# Understanding Tensors

**00:00**
Welcome to this lesson where you’ll learn about tensors, which are the backbone of TensorFlow and PyTorch.

**00:08**
Think of tensors as containers. Imagine you have a container, and this container can hold a bunch of numbers like 3, 5, 8, and seven, and that’s a tensor.

**00:20**
It’s like a container that can hold numbers,

**00:23**
but here’s where it gets interesting. Tensors can hold multidimensional arrays. Let’s look at this picture. Tensors can be like rows of boxes or containers where each of them represents a piece of data.

**00:36**
Machine learning models use these rows of boxes to process information.

**00:41**
For example, 3D tensors can represent more complex data like images. How you might ask, let’s create a three by three tensor for a simple pixelated grayscale image.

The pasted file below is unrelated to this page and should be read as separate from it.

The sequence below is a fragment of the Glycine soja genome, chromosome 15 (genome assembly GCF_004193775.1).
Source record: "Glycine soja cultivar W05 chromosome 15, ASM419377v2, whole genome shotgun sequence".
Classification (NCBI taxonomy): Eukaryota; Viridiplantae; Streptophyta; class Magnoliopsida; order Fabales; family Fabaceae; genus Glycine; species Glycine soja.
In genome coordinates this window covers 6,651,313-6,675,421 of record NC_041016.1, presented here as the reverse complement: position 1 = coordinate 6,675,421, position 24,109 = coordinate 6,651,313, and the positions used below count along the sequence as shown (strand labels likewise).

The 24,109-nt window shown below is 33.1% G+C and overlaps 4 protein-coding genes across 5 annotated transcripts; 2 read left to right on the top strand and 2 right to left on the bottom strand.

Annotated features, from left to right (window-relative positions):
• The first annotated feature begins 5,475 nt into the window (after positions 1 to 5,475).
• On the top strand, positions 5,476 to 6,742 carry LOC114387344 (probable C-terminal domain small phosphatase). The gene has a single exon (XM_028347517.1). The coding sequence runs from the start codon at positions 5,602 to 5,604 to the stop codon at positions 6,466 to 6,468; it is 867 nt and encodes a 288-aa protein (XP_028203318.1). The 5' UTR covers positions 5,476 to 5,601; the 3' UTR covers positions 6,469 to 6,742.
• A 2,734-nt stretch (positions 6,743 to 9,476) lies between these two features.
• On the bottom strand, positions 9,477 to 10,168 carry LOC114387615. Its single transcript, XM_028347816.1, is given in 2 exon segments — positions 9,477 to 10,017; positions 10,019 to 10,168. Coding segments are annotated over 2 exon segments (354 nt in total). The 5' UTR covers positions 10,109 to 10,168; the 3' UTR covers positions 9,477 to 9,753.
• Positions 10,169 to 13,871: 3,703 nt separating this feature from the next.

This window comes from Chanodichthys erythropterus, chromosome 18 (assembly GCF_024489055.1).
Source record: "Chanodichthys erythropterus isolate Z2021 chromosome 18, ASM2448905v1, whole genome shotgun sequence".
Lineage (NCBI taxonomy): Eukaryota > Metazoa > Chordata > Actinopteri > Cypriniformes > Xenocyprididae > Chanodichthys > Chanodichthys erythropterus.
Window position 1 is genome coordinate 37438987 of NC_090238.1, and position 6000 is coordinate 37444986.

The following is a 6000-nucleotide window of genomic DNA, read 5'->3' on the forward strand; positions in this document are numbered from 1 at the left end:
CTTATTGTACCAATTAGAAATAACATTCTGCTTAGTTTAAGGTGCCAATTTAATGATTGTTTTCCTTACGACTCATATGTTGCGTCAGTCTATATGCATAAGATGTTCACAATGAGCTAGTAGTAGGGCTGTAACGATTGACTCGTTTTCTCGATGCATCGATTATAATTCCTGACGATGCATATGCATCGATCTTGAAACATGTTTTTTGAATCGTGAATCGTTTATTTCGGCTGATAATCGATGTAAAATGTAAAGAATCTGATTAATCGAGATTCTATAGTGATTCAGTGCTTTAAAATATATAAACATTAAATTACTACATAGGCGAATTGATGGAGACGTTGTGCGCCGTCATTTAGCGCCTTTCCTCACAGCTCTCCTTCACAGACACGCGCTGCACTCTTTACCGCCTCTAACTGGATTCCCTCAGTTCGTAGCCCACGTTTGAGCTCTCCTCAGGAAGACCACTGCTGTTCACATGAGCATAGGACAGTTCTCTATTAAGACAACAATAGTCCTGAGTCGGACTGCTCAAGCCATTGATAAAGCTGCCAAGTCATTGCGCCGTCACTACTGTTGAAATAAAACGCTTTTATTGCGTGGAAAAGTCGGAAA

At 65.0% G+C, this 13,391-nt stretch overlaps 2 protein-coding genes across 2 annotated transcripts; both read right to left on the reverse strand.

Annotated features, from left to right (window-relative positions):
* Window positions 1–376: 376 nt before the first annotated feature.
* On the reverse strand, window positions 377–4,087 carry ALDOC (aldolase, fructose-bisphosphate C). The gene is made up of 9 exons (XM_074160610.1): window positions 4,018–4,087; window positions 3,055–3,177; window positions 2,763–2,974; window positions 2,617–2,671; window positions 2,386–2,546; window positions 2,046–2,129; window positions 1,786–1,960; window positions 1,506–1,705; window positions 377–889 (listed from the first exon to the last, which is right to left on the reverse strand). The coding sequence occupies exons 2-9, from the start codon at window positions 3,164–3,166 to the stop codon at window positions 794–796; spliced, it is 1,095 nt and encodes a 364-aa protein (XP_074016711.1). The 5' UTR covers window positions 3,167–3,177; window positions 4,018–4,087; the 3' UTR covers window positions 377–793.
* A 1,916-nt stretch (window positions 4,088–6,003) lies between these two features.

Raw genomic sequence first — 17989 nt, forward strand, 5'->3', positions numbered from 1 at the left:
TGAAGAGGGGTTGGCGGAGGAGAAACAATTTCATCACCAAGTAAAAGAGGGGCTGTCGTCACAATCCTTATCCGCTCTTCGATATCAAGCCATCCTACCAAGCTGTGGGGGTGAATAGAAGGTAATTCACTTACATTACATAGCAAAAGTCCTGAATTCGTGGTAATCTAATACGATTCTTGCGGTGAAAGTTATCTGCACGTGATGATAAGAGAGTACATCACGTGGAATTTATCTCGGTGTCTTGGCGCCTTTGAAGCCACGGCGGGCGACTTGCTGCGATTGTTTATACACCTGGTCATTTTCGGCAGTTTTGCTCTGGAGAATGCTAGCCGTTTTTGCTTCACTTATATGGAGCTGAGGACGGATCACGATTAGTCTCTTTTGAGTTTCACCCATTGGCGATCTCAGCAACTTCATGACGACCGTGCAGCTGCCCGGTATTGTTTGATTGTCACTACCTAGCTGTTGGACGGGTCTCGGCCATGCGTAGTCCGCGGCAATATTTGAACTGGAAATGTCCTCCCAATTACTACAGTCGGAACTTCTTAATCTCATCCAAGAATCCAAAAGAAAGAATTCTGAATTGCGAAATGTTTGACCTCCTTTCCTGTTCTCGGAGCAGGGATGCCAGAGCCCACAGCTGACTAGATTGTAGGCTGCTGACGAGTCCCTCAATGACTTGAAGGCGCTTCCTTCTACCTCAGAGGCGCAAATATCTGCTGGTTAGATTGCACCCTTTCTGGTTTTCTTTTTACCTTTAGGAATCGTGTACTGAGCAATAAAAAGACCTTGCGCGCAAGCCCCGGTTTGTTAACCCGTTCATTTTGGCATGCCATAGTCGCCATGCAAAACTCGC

**00:54**
Each cell in the tensor corresponds to a pixel with white and black colors, representing the maximum and minimum values respectively. Okay, here’s the tensor that you’re creating with an `np.array`

.

**01:07**
In the first row, you have `255, 0,`

`255, 0`

is a pixel that corresponds to black, and `255`

corresponds to white, and in the second row you have `0, 255, 0`

or black, white, black.

**01:22**
And on the third row you have `255, 0, 255`

again. Now, what would this correspond to as a whole? Let’s see.

**01:31**
Here you go exactly how you described it. In the tensor, you have a grayscale image with each row corresponding to the black and white pixels.

**01:40**
In a nutshell, tensors are just containers for numbers, and they come in different shapes and sizes depending on the data you’re working with.

Become a Member to join the conversation.